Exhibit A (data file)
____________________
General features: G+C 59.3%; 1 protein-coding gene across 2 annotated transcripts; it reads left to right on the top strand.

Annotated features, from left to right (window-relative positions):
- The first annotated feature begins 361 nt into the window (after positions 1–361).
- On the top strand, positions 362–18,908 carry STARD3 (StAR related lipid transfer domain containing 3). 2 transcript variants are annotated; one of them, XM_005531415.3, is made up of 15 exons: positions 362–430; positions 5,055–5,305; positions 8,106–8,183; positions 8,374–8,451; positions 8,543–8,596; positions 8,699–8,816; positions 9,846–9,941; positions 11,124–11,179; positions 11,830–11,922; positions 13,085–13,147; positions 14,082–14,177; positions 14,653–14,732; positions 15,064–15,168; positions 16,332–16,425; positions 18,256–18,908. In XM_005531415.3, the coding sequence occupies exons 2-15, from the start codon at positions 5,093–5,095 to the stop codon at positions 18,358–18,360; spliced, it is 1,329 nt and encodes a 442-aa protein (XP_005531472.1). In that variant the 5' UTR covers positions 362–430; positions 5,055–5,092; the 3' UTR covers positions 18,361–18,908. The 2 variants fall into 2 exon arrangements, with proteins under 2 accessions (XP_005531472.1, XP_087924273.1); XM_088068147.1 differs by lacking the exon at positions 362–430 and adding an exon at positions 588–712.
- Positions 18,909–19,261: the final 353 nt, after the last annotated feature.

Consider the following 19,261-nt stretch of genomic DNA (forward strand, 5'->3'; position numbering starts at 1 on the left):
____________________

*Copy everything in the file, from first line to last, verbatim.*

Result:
General features: G+C 59.3%; 1 protein-coding gene across 2 annotated transcripts; it reads left to right on the top strand.

Annotated features, from left to right (window-relative positions):
- The first annotated feature begins 361 nt into the window (after positions 1–361).
- On the top strand, positions 362–18,908 carry STARD3 (StAR related lipid transfer domain containing 3). 2 transcript variants are annotated; one of them, XM_005531415.3, is made up of 15 exons: positions 362–430; positions 5,055–5,305; positions 8,106–8,183; positions 8,374–8,451; positions 8,543–8,596; positions 8,699–8,816; positions 9,846–9,941; positions 11,124–11,179; positions 11,830–11,922; positions 13,085–13,147; positions 14,082–14,177; positions 14,653–14,732; positions 15,064–15,168; positions 16,332–16,425; positions 18,256–18,908. In XM_005531415.3, the coding sequence occupies exons 2-15, from the start codon at positions 5,093–5,095 to the stop codon at positions 18,358–18,360; spliced, it is 1,329 nt and encodes a 442-aa protein (XP_005531472.1). In that variant the 5' UTR covers positions 362–430; positions 5,055–5,092; the 3' UTR covers positions 18,361–18,908. The 2 variants fall into 2 exon arrangements, with proteins under 2 accessions (XP_005531472.1, XP_087924273.1); XM_088068147.1 differs by lacking the exon at positions 362–430 and adding an exon at positions 588–712.
- Positions 18,909–19,261: the final 353 nt, after the last annotated feature.

Consider the following 19,261-nt stretch of genomic DNA (forward strand, 5'->3'; position numbering starts at 1 on the left):